Without a doubt, tomatoes are the vegetable plant most commonly grown in home gardens. They are relatively easy to grow, yielding bountiful results in relation to their size and growing needs. Luckily their easy-going nature means they thrive in growing conditions alternative to a traditional garden making it possible for apartment dwellers and those without a backyard living space to reap the benefits of home-grown tomatoes.
What Do Tomatoes Need to Grow?
It's no wonder tomato plants are found in so many gardens and backyards across the United States. While they thrive in a garden setting they will also grow well outdoors or inside the home in alternative places/situations with minimal care. They flourish as long as they receive the light, water, and fertilizer they require.
For optimum growth, plants need a location that receives a minimum of 6 to 8 hours of direct sunlight and has good air circulation to minimize diseases and insect pests.
Watering tomato plants correctly is essential for good growth. The potting soil should be kept evenly moist; water, when the top 1 to 2-inches, is dry to the touch. In the hot summer months, this can mean watering plants every day.
Due to the amount of vegetative growth and the size/amount of fruit a plant produces, tomatoes are classified as “heavy feeders” -- they require more fertilizer than most other vegetable plants for optimum growth. Feed them regularly through the growing season with an all-purpose or tomato-specific fertilizer.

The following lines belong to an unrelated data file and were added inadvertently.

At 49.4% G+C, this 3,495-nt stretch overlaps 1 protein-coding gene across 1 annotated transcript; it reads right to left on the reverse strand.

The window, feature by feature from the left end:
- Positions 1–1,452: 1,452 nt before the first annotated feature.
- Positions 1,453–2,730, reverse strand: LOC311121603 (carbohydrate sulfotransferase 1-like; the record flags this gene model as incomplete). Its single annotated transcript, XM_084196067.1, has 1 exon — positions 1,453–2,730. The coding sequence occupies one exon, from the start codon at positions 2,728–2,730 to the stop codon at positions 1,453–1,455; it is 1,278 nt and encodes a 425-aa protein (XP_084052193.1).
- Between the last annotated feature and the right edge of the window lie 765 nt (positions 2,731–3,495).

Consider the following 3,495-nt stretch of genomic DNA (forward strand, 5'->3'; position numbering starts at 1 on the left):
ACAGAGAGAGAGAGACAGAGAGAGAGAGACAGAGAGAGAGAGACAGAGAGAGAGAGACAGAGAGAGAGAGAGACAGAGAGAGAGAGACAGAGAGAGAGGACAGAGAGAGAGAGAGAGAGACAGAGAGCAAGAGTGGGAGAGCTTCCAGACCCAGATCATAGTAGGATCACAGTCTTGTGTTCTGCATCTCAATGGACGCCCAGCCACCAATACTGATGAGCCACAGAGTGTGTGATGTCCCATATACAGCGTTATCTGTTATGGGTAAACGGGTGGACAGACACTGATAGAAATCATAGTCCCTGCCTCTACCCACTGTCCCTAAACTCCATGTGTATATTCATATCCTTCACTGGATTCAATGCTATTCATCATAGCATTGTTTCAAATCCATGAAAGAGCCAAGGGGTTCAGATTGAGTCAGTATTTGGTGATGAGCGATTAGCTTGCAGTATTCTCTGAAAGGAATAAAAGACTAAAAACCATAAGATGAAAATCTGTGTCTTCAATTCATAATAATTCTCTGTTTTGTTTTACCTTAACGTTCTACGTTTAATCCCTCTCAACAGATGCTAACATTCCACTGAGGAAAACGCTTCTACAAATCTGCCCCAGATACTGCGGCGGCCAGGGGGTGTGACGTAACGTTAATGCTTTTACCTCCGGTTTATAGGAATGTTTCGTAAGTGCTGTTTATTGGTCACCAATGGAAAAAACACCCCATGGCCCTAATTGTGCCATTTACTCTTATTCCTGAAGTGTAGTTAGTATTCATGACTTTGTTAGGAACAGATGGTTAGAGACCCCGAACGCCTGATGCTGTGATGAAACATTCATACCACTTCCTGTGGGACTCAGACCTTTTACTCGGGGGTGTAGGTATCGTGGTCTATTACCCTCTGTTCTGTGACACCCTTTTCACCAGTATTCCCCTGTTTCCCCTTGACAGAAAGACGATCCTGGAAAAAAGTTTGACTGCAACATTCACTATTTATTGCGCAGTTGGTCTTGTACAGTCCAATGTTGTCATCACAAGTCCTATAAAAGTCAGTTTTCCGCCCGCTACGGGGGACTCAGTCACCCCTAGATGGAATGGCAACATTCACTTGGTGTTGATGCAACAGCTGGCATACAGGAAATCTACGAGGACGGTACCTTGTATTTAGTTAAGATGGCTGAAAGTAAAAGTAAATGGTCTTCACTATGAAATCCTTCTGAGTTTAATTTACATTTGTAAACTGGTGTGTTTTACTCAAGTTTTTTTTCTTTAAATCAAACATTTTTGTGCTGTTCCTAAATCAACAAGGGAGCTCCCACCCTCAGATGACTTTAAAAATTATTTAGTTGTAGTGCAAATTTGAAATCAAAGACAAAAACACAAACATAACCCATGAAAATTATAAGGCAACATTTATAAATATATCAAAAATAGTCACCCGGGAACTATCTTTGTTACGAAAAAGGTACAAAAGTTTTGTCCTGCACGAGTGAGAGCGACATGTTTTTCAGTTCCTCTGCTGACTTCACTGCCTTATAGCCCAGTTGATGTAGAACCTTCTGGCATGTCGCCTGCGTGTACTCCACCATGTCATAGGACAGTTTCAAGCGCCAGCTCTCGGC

Alternative Options to Growing Tomatoes
One of the cool things about growing tomatoes, is they are quite adaptable to a range of growing conditions both outdoors and inside the home.
All of the outdoor alternative methods for growing tomatoes require a container of sorts that will hold potting soil (or other growing media) and is deep enough for the roots of a tomato plant. Some of the most common outdoor alternatives are raised bed, potted container, vertical gardens, planter boxes, hanging baskets, and upside down tomato growers.
● Raised beds can be constructed in just about any size or height you’d like, to take advantage of the space available. Make sure they are no more than 4 feet across so you can reach the center.
● Potted containers can be set outside on a patio or balcony atop a rolling plant caddy to make moving easier.
● Vertical gardens can be assembled on a patio, balcony, or along a fence to utilize the available upward space, maximizing a small space.
● Planter boxes can be constructed with deck railing planter brackets to grow tomato plants from the deck railings, keeping floor space open.
● Hanging baskets can be used to grow smaller varieties, once again helping to keep plants off the ground or floor, maximizing the space you have available.
● Upside down tomato growers are a specialty item, that can be purchased to grow flowers in the top of a hanging basket and then your tomato plants are planted so they hang from the bottom of the container.
Tomatoes can be grown indoors in either a container with potting soil or in a hydroponic growing system. In either case, make sure plants have adequate sunlight exposure or supplement them with grow lights.
Hydroponics is a method of growing plants, without soil, that provides the nutrients needed for growth via an aquatic solution circulating around their roots. Plants grown in hydroponic systems are known to use fewer resources, occupy less space, and are higher quality than those grown using traditional growing methods.